(COMMON DREAMS) Jessica Corbett, June 17, 2018 — In a move that could challenge the proposed path of TransCanada’s Keystone XLpipeline—and acknowledges the U.S. government’s long history of abusing Native Americans and forcing them off their lands—a Nebraska farm couple has returned a portion of ancestral land to the Ponca Tribe.
“Repatriating this land to the Ponca Tribe raises new challenges for the Keystone XL pipeline and respects the leadership of Native nations in the fight against the fossil fuel industry.”
—May Boeve, 350.org
At a deed-signing ceremony earlier this week, farmers Art and Helen Tanderup transferred to the tribe a 1.6-acre plot of land that falls on Ponca “Trail of Tears.”
Now, as the Omaha World-Herald explained, rather than battling the farmers, “TransCanada will have to negotiate with a new landowner, one that has special legal status as a tribe.”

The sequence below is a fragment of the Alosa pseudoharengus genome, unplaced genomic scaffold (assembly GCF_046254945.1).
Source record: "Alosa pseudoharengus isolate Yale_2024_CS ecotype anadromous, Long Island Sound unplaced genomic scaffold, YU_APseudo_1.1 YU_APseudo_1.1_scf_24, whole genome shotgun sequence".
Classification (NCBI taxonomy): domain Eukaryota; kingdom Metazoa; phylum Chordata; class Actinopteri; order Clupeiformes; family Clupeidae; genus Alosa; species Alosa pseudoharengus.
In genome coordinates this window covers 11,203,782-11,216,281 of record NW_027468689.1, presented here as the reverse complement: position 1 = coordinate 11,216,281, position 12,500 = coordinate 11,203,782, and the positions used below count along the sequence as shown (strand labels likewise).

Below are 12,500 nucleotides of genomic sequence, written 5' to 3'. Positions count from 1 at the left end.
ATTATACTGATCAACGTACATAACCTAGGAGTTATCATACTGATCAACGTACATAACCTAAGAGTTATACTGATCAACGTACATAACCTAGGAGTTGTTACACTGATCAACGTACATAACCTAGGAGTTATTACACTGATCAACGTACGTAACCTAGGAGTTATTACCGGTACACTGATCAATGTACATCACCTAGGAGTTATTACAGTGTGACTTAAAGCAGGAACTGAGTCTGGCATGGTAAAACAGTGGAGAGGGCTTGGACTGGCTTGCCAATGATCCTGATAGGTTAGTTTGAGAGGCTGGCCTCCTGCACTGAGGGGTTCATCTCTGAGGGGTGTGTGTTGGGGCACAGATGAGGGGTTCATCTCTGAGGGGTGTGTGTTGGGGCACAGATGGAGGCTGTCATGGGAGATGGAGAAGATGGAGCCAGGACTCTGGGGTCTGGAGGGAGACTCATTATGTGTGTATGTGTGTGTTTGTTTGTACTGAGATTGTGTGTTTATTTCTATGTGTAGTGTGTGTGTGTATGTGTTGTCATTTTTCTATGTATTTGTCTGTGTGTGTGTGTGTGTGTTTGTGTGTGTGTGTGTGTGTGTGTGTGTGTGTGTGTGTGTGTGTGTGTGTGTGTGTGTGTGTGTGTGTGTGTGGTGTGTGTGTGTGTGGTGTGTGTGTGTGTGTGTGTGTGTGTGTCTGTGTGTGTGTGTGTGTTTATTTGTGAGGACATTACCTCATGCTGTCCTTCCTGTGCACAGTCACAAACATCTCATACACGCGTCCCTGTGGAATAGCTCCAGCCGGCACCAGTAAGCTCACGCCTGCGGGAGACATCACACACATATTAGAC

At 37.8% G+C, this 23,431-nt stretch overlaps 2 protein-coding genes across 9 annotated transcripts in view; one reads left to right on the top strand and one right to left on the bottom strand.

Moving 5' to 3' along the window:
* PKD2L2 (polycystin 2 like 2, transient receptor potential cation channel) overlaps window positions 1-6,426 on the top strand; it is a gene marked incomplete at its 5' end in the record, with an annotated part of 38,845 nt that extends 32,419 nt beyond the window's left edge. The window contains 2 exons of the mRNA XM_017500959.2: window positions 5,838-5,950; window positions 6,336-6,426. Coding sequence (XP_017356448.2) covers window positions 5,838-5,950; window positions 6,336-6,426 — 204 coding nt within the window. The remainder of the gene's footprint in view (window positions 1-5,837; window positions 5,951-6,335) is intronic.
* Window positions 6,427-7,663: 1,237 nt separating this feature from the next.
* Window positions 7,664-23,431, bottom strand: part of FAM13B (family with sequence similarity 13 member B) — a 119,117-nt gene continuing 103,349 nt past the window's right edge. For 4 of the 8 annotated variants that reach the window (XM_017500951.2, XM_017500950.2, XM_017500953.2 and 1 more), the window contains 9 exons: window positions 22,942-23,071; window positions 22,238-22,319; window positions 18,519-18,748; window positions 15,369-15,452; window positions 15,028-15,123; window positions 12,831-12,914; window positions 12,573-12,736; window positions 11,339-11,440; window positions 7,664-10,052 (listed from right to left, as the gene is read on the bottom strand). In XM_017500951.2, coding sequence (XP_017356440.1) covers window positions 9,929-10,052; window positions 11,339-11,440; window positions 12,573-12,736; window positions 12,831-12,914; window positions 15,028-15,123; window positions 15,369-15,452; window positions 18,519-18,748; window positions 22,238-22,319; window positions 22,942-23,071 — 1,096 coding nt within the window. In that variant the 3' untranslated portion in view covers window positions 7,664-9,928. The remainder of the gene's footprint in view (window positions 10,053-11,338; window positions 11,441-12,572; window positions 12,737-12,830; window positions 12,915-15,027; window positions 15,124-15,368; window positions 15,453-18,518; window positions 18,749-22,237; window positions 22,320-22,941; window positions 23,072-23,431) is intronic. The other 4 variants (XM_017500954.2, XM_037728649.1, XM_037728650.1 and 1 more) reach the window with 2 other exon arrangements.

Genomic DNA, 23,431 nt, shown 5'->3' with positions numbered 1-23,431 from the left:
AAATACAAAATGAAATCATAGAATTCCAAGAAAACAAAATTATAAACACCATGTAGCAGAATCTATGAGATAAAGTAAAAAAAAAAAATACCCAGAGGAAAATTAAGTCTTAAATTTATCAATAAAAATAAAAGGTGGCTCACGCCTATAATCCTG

The transfer was celebrated by members of the Ponca Tribe as well as environmental advocates who oppose the construction of the pipeline and continue to demand a total transition to renewable energy.
“We want to protect this land,” Larry Wright Jr., the chairman of the Ponca Tribe of Nebraska, told the World-Herald. “We don’t want to see a pipeline go through.”